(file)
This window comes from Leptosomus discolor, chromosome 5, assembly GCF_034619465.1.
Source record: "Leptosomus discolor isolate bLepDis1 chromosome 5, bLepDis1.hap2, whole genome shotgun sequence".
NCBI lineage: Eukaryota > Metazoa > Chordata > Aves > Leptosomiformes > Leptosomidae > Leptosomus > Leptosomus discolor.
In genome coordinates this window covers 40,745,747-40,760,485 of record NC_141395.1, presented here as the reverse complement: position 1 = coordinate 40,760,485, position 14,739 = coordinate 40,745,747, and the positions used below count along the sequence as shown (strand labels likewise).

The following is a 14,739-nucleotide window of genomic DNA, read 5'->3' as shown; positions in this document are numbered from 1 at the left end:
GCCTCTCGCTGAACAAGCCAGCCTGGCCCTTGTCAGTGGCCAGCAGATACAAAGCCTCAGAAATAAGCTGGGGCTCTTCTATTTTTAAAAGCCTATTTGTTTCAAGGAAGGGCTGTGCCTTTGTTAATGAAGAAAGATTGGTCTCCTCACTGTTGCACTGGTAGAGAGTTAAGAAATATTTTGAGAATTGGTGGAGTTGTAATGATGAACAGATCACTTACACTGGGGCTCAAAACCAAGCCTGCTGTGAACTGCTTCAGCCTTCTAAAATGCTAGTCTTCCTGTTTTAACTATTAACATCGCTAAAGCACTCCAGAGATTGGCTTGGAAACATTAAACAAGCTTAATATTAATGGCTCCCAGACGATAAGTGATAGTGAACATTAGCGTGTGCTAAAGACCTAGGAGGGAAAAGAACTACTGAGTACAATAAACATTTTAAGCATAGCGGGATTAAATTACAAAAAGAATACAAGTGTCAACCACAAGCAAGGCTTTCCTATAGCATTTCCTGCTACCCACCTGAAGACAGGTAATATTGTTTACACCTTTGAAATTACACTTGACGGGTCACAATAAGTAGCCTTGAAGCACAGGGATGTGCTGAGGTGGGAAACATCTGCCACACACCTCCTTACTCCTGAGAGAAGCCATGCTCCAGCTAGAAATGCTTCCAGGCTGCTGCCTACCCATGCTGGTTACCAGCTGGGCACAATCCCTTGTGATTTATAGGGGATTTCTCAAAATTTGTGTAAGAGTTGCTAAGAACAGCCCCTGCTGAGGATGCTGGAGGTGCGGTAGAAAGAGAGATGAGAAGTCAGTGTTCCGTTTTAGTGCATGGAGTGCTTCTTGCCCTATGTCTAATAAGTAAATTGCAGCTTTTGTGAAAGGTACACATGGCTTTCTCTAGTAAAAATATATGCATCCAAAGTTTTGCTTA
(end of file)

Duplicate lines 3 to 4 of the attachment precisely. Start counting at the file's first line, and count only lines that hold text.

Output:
NCBI lineage: Eukaryota > Metazoa > Chordata > Aves > Leptosomiformes > Leptosomidae > Leptosomus > Leptosomus discolor.
In genome coordinates this window covers 40,745,747-40,760,485 of record NC_141395.1, presented here as the reverse complement: position 1 = coordinate 40,760,485, position 14,739 = coordinate 40,745,747, and the positions used below count along the sequence as shown (strand labels likewise).